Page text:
Friday, 24 August 2012

Don't rely on Personality when implementing Knowledge Management

personality... A strong passionate leader is essential for an effective Knowledge Management implementation team, connecting with strong "first followers" in the business. As discussed in previous posts, the leader needs to be a change agent, with a strong profile and good influencing skills, who has some hard-won experience in KM, who can translate KM into business terms.

But there is a risk in relying on the Personality of the leader to drive transformation, because when the leader moves on, transformation can falter or "tip back".

Here is just such a story.

A project manager was working in a major project in the Far East. He was a KM Believer, one of the "first followers", eager to lead change in his part of the business. He set up a community of practice, or knowledge network, of project managers who would meet, exchange documents, and swap lessons learned for further re-use. And it worked - in his area he cut costs, shortened timelines and improved safety statistics. He acted as champion, thought leader, and role model for Knowledge Management within the wider business.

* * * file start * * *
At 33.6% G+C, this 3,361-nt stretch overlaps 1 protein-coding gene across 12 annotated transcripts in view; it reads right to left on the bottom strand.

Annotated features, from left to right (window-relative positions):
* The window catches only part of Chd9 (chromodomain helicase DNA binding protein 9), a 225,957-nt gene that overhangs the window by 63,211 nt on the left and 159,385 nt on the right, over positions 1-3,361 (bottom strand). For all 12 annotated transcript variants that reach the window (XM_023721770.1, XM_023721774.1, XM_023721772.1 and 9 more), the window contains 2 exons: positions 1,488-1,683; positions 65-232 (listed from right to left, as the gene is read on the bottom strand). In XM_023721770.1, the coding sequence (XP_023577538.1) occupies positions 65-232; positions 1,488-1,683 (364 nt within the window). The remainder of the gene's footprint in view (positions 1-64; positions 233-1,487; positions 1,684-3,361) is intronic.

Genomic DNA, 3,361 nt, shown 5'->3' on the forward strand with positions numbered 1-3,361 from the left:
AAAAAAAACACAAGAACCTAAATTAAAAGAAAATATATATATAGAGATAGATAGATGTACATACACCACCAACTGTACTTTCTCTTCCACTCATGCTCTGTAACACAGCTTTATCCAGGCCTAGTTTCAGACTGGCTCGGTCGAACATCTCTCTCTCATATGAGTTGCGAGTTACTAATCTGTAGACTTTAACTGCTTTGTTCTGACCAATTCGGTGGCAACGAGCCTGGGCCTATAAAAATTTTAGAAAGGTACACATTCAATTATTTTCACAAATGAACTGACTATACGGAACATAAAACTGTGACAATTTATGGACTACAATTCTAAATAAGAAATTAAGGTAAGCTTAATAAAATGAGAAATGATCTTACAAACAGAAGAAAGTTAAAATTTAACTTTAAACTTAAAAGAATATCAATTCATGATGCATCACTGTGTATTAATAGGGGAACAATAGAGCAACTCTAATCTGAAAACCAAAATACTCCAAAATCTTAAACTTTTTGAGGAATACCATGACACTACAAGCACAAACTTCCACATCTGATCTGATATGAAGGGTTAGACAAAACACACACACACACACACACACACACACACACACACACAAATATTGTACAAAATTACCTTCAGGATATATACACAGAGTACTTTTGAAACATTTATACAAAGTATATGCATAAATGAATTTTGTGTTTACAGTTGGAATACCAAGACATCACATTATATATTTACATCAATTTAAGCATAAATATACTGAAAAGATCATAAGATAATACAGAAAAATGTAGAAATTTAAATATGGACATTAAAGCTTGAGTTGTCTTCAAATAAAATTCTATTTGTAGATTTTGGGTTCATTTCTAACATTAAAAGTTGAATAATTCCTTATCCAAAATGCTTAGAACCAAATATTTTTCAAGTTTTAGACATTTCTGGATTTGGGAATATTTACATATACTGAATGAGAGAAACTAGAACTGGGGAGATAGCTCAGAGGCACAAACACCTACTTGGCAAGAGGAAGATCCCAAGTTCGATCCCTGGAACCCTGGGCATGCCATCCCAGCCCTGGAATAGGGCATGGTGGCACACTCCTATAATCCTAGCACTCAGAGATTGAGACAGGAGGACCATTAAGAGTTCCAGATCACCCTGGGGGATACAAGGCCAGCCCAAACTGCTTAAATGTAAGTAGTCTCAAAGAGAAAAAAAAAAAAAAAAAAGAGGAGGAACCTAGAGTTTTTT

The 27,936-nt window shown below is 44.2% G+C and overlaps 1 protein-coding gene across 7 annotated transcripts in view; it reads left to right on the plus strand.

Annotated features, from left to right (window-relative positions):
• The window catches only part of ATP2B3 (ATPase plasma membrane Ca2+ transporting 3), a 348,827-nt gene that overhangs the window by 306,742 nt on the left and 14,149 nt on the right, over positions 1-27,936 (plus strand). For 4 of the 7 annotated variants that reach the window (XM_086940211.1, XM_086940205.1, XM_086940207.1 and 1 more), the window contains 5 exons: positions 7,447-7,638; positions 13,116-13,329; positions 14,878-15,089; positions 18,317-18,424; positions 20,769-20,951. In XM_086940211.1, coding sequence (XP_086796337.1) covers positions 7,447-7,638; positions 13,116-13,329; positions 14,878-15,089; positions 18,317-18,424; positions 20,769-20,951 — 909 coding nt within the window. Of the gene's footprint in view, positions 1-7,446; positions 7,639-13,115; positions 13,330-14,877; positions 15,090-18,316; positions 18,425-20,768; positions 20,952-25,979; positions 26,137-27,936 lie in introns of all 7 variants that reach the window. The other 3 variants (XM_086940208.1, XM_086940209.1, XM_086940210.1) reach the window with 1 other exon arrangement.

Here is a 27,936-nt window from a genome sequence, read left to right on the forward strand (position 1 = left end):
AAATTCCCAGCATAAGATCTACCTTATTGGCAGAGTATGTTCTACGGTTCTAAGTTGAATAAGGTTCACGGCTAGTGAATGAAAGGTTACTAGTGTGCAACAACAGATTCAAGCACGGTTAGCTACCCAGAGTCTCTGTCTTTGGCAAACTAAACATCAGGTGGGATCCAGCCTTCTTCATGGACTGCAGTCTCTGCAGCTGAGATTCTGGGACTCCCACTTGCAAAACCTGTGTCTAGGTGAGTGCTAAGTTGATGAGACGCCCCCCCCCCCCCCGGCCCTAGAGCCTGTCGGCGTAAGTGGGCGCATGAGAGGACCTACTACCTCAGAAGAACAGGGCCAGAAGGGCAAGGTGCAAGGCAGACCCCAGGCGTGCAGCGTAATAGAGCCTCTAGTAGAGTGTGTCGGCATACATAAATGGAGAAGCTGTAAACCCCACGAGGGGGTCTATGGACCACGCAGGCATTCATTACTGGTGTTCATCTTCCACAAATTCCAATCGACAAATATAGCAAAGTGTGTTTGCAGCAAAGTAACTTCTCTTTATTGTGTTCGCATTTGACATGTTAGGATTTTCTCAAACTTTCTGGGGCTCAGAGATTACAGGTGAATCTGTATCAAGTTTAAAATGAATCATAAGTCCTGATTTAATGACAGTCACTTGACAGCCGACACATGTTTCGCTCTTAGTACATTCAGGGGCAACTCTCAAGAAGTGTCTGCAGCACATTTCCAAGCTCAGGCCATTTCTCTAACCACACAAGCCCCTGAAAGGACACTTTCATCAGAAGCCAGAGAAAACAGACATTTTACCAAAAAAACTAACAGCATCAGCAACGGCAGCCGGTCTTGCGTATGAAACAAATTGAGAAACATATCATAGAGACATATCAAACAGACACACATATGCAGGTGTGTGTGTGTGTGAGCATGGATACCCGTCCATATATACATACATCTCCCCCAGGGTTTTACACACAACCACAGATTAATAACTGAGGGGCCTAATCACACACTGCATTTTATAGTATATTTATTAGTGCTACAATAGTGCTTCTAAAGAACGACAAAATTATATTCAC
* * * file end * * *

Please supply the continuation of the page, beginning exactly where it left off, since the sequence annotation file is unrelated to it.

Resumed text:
Then he left - moving on to another part of the business.
The community stopped functioning. Knowledge capture ceased. Many people in the business claimed that they were unaware of what he had been doing. Knowledge management in the Far East Division dwindled away and died. The culture "tipped back" to where it had been before.

No matter how strong your personality, no matter how much you can get done by personally driving it, there comes a time when you have to pass over the reins. Not to another strong personality, but to an embedded system that is going to function no matter who is driving it - a system of KM expectations, embedded processes, roles within the business, and governance.


Lisandro Gaertner said...

Even when embedded, the KM practices may stop if the KM champions don't invest on finding new apostles and teach them how to do the same. No system runs without people. Besides that a common error from these well meant KM champions is to be a martyr not a evangelist. "Early adopter, thy name is Vanity".

Nick Milton said...

For me, Lisandro, part of "embedding" is to ensure that the roles and accountabilities for KM are in place, and part of the organigram. That includes the Champions, be they champions within individual projects, CoP leaders and facilitators, Knowledge Owners within a functional area, or the KM support roles that will be needed.

Your "martyr" comment is a great observation, thank you.

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